Another possibility is that Lappidoth is her husband, but not his real name. Lappidoth means torches. There is another person who is very close to her whose name means something very similar. “When Deborah felt that she had helped the people to return to God, she sent for Barak, the son of Abinoam.” Some say he was her husband, because “Barak,” means lightning, another name for “Lappidoth.” I think this is the most likely case.

God gives an option to Barak which is so interesting, the end will be victory no matter which option you chose because you are still going forward into what God is leading you to, but the victory option will change depending on which choice you will make here. The victory was already given, but the honor was up for grabs (Judges 4:6-9). There is a blessing I want to give you Barak and through you, it will bless the entire nation, but you have to receive it by faith. Because faith is what inherits the blessings of God. Barak has faith that victory has been given, but to go forward he says: “If you go with me, I will go; but if you don’t go with me, I won’t go” (Judges 4:8).

God gives the Israelites the victory and they are no longer oppressed. In the very next chapter, Deborah writes a praise song to the Lord.  So, Deborah has an impressive resume of a judge, warrior, poet, and prophet as well as singer and songwriter.

We learn from this story that God has given you everything you need for success in Christ, go forward by faith. 

Judges 5:12-13: “Wake up, wake up, Deborah! Wake up, wake up, break out in song! Arise, Barak! Take captive your captives, son of Abinoam.”Here is the takeaway, start your morning off by singing God’s praises for the victory you have in your day because of Jesus Christ. Peace will fill your heart as it filled the land. You go out in your day in victory in Jesus’ name. Wake up, wake up and break out in song.

The last words of Judges chapter 5 say, “Then the land had peace forty years.”

Judges 5 is the life song Deborah and God’s people got to live. Judges chapter 5 is what a life of peace and experiencing God’s salvation looks like. In Christ, the life song that we live is one of peace and the salvation of the Lord too. Christ has given us the life song of peace with God forever. Salvation is ours whenever we need it. So, I will say it again, wake up and sing God’s praises.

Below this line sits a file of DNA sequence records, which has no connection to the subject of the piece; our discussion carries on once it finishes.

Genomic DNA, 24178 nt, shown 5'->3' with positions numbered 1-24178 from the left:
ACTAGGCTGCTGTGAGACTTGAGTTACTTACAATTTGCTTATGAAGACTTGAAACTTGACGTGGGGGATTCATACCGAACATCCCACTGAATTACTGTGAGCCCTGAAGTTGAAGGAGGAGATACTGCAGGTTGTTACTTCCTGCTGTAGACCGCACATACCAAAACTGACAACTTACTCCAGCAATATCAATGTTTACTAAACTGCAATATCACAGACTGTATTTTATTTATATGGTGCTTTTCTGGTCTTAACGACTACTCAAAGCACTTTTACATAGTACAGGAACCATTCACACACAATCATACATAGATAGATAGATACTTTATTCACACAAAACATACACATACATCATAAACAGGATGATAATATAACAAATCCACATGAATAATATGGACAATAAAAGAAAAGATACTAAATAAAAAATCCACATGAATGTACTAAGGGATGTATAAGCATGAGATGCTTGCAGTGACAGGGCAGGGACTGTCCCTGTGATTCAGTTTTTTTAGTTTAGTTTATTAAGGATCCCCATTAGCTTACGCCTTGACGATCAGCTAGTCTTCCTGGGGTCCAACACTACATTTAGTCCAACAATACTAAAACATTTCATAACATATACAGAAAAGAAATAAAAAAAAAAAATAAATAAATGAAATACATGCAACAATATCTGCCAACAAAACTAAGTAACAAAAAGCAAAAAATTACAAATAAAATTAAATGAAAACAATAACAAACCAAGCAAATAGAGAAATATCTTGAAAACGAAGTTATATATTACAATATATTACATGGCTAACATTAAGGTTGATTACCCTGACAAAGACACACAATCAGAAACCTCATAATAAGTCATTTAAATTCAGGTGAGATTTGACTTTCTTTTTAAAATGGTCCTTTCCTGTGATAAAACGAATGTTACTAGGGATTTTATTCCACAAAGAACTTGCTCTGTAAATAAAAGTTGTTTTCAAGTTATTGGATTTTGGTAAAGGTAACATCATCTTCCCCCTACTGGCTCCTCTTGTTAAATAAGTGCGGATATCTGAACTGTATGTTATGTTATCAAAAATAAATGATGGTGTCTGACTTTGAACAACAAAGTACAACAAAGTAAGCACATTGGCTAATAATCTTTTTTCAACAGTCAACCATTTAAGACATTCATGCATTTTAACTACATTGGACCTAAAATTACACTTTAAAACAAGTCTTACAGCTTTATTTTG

King at Eight

King at Eight Devo

Daily Reading: (2 Chronicles 34:1-2):

“Josiah was eight years old when he became king, and he reigned in Jerusalem thirty-one years. He did what was right in the eyes of the Lord and followed the ways of his father David, not turning aside to the right or to the left.”

These verses are a quick life summary of Josiah. He was only eight when he became king. And it seems like his kingship must have started suddenly, because who plans to king a boy at eight? If this was your initial thought, you’d be right. Life doesn’t generally go according to plan. Josiah’s father Amon was assassinated after reigning for only two years (2 Kings 21:19-24).

For one hundred years, ever since the time of Ahaz, Judah had been a vassal of the Assyrian empire. Their homage and allegiance is with the Assyrians.  Cultic practices had been imposed on Judah that suppressed or obscured their religious identity. There is an opportunity at this moment in history, for a restored identity in the Lord as the Assyrian empire had fallen into chaos.

In the midst of an entire nation who had done evil, the Lord raised up a boy who would not follow the false gods of the pagan nation of Assyria, instead follows the ways of his ancestor David. That is a real influencer right there.  Everyone did what was right in their own eyes, but a true Godly influencer will follow after Truth (2 Chronicles 34:2).

Josiah is eight when he starts to reign, and he does right immediately, but his relationship with the Lord takes some time to develop another eight years. In the eighth year of his reign, while he was still young, he began to seek the God of his father David” (2 Chronicles 34:3a).